“The report from the state was the equivalent of a get-well card when what Lake Erie really needs is emergency intensive care,” said Gail Philbin, director of the Sierra Club Michigan Chapter. “We need meaningful regulations and enforcement of anti-pollution laws that will allow the lake to heal.”

Phosphorus pollution from agriculture, including factory farm waste, has been an issue for more than a decade in the western Lake Erie watershed.  In the wake of last summer’s Lake Erie crisis, fertilizer runoff from monoculture crop farms and waste from livestock factories were identified as the largest contributor to the situation. For now, the recently identified bloom in Lake Erie doesn’t appear to contain the toxic blue-green algae that poisoned the drinking water for nearly 500,000 people in Toledo and southeast Michigan.

In one important step to combat toxic algae in the Great Lakes, the Sierra Club, Environmentally Concerned Citizens for South Central Michigan (ECCSCM), Food & Water Watch and other coalition members of Less=More are advocating a ban on all application of livestock waste on frozen or snow-covered ground, a common practice that leads to phosphorus runoff into waterways with rain or warming temperatures. Last winter, the DEQ failed to adequately address this issue in the revision of its water quality permitting program for Concentrated Animal Feeding Operations (CAFOs).

“The DEQ’s permit included one revision imposing a few restrictions on CAFOs that give or sell waste to others but left room for most operations to do it on a voluntary basis only. Expecting voluntary action on the part of agricultural producers to save Lake Erie is what got us into this situation in the first place,” said Pam Taylor of Environmentally Concerned Citizens of South Central Michigan.

Other factors that facilitate agricultural waste runoff and nurture Lake Erie’s algae include subsurface drainage tile systems that carry dissolved phosphorus into waterways, lax enforcement of CAFO permits when violations occur, and a reliance on academic models rather than “real world” monitoring at the edge of farm fields in the headwaters and tributaries where the problem begins.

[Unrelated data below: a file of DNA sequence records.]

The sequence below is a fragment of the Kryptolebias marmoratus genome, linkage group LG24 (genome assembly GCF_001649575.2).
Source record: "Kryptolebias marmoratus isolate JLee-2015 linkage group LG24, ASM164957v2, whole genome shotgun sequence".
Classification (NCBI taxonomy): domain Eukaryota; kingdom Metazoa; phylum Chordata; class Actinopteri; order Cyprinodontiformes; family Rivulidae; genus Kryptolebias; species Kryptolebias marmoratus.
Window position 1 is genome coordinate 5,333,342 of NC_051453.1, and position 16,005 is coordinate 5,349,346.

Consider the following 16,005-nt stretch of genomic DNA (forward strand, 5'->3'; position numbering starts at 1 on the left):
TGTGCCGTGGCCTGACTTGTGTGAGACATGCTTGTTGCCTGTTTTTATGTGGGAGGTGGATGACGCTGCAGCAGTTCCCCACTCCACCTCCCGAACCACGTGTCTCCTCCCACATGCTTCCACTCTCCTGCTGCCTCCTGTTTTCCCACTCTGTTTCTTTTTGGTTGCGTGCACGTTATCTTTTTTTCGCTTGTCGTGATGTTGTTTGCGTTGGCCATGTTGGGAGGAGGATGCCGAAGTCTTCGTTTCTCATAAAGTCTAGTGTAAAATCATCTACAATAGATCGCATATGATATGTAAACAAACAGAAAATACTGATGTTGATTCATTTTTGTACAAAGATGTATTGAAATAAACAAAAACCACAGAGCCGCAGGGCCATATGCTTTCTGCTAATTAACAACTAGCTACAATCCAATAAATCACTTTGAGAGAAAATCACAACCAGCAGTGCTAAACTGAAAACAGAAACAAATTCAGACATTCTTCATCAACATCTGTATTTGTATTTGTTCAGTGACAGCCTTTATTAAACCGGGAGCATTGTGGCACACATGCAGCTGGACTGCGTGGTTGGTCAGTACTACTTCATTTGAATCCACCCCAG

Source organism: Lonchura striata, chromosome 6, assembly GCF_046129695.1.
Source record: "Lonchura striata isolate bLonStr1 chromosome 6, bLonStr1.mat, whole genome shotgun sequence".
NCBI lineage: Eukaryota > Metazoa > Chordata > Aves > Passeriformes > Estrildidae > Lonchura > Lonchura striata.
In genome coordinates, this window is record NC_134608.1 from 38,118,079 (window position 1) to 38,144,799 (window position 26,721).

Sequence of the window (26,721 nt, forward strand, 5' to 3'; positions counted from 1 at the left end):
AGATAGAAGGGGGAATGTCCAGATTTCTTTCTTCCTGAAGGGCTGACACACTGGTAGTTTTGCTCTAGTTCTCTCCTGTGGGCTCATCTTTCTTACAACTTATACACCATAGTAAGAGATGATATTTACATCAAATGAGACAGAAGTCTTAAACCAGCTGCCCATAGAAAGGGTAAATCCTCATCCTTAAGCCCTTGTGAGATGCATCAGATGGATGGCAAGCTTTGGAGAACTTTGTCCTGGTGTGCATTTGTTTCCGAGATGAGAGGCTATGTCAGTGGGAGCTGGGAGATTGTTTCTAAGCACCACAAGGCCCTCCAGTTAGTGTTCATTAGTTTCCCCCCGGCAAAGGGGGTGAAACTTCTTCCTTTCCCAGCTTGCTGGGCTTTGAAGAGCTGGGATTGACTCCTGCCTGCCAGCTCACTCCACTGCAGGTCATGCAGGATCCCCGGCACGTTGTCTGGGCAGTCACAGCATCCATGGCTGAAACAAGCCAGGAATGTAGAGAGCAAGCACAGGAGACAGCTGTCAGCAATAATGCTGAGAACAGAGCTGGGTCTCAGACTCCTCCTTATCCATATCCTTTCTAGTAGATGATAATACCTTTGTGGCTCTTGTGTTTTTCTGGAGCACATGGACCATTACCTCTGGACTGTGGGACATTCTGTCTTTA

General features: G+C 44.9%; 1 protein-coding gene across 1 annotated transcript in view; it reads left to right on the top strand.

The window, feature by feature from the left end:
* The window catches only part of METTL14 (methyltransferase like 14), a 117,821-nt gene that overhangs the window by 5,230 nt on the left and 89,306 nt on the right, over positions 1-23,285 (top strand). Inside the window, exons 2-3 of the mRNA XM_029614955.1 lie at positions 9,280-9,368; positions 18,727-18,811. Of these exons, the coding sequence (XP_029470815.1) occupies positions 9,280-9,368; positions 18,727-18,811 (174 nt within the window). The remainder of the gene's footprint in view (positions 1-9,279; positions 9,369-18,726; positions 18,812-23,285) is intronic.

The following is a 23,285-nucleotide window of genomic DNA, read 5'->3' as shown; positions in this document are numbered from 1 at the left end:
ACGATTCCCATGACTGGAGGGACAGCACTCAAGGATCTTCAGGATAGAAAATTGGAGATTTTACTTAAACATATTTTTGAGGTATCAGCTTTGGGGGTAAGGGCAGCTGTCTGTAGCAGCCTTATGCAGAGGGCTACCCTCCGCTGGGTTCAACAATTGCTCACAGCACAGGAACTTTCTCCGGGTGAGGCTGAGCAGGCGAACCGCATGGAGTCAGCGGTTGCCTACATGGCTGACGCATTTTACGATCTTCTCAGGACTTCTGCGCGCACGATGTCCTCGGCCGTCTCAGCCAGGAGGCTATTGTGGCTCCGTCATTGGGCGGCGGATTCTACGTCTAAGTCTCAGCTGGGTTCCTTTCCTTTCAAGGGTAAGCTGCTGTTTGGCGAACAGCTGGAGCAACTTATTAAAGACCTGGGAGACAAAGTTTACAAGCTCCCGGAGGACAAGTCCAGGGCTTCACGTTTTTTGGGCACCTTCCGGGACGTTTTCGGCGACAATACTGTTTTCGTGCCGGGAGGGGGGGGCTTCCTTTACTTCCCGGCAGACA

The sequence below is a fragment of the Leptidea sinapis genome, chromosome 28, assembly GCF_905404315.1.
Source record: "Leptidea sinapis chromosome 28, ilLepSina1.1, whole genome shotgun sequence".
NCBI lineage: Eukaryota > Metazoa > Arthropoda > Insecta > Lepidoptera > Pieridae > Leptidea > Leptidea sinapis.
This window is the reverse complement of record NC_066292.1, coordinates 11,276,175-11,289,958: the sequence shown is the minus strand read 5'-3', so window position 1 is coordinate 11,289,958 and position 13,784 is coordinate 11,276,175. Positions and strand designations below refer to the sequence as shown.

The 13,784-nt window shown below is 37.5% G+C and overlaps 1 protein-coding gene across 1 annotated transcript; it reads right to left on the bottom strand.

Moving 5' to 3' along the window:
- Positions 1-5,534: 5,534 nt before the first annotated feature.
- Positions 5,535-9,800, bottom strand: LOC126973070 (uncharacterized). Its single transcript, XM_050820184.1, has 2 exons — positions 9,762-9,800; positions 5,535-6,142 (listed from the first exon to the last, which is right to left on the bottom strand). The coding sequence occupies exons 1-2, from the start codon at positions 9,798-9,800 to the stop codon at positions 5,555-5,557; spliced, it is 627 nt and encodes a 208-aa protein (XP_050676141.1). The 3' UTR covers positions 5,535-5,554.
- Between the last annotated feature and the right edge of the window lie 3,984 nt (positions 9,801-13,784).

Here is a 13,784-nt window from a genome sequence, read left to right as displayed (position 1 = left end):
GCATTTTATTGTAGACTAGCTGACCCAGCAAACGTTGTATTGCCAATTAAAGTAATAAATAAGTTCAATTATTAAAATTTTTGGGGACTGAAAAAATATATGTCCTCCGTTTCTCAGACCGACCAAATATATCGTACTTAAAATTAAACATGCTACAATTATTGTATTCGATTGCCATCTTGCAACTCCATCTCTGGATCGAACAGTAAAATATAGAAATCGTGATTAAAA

“If the DEQ is really serious about its Water Strategy and reducing phosphorus by 40 percent, it cannot settle for a compromise and will target the real sources of algae blooms in Lake Erie and other bodies of water in Michigan,” said Lynna Kaucheck of Food & Water Watch. “Relying on voluntary action is irresponsible and leaves a major source of drinking water for the region at the mercy of an industry looking to profit above all else. We must ban manure application on frozen or snow-covered ground, take seriously the role of subsurface drainage systems in the problem, enforce CAFO permits and punish violators, and conduct edge-of-field phosphorus monitoring upstream from Lake Erie.”

Sierra Club, Food & Water Watch and Environmentally Concerned Citizens of South Central Michigan are members of Less=More, a sustainable agriculture coalition targeting Farm Bill subsidies in Michigan that favor polluting factory farms over safe, sustainable livestock farms at the expense of the environment and public health. The coalition’s report, Restoring the Balance to Michigan’s Farming Landscape, exploring the relationship between Farm Bill subsidies and factory farm pollution in Michigan can be downloaded at http://www.sierraclub.org/michigan/lessmore.